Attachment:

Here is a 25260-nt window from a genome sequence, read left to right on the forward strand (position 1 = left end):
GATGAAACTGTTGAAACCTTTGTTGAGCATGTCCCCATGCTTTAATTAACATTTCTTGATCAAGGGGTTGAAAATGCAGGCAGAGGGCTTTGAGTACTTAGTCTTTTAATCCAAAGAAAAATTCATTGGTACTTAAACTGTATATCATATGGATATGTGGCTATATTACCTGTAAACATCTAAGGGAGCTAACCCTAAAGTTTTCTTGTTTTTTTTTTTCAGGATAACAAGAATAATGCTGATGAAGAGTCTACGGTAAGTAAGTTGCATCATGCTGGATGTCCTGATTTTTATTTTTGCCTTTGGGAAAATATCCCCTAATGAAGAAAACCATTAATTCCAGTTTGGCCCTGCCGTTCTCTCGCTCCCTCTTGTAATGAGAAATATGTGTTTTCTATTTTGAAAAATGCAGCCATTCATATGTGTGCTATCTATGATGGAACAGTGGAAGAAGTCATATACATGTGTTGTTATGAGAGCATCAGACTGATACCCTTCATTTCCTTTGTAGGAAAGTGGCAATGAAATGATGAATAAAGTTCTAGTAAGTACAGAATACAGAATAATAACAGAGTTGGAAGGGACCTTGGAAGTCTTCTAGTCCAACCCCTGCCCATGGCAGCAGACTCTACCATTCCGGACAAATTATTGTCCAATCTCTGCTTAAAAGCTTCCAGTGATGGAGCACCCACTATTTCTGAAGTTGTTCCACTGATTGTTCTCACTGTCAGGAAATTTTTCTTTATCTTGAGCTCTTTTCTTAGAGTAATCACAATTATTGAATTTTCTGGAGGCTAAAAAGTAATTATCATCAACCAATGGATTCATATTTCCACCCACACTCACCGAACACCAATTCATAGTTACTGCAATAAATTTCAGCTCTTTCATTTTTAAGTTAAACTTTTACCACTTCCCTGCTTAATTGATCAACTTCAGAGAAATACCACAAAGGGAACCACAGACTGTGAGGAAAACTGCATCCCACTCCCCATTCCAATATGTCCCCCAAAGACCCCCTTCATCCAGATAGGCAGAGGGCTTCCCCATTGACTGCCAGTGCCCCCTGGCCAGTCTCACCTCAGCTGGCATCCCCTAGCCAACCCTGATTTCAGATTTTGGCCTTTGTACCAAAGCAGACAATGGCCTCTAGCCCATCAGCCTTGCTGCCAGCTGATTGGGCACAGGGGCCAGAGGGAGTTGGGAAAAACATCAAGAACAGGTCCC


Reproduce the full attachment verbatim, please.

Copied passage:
Here is a 25260-nt window from a genome sequence, read left to right on the forward strand (position 1 = left end):
GATGAAACTGTTGAAACCTTTGTTGAGCATGTCCCCATGCTTTAATTAACATTTCTTGATCAAGGGGTTGAAAATGCAGGCAGAGGGCTTTGAGTACTTAGTCTTTTAATCCAAAGAAAAATTCATTGGTACTTAAACTGTATATCATATGGATATGTGGCTATATTACCTGTAAACATCTAAGGGAGCTAACCCTAAAGTTTTCTTGTTTTTTTTTTTCAGGATAACAAGAATAATGCTGATGAAGAGTCTACGGTAAGTAAGTTGCATCATGCTGGATGTCCTGATTTTTATTTTTGCCTTTGGGAAAATATCCCCTAATGAAGAAAACCATTAATTCCAGTTTGGCCCTGCCGTTCTCTCGCTCCCTCTTGTAATGAGAAATATGTGTTTTCTATTTTGAAAAATGCAGCCATTCATATGTGTGCTATCTATGATGGAACAGTGGAAGAAGTCATATACATGTGTTGTTATGAGAGCATCAGACTGATACCCTTCATTTCCTTTGTAGGAAAGTGGCAATGAAATGATGAATAAAGTTCTAGTAAGTACAGAATACAGAATAATAACAGAGTTGGAAGGGACCTTGGAAGTCTTCTAGTCCAACCCCTGCCCATGGCAGCAGACTCTACCATTCCGGACAAATTATTGTCCAATCTCTGCTTAAAAGCTTCCAGTGATGGAGCACCCACTATTTCTGAAGTTGTTCCACTGATTGTTCTCACTGTCAGGAAATTTTTCTTTATCTTGAGCTCTTTTCTTAGAGTAATCACAATTATTGAATTTTCTGGAGGCTAAAAAGTAATTATCATCAACCAATGGATTCATATTTCCACCCACACTCACCGAACACCAATTCATAGTTACTGCAATAAATTTCAGCTCTTTCATTTTTAAGTTAAACTTTTACCACTTCCCTGCTTAATTGATCAACTTCAGAGAAATACCACAAAGGGAACCACAGACTGTGAGGAAAACTGCATCCCACTCCCCATTCCAATATGTCCCCCAAAGACCCCCTTCATCCAGATAGGCAGAGGGCTTCCCCATTGACTGCCAGTGCCCCCTGGCCAGTCTCACCTCAGCTGGCATCCCCTAGCCAACCCTGATTTCAGATTTTGGCCTTTGTACCAAAGCAGACAATGGCCTCTAGCCCATCAGCCTTGCTGCCAGCTGATTGGGCACAGGGGCCAGAGGGAGTTGGGAAAAACATCAAGAACAGGTCCC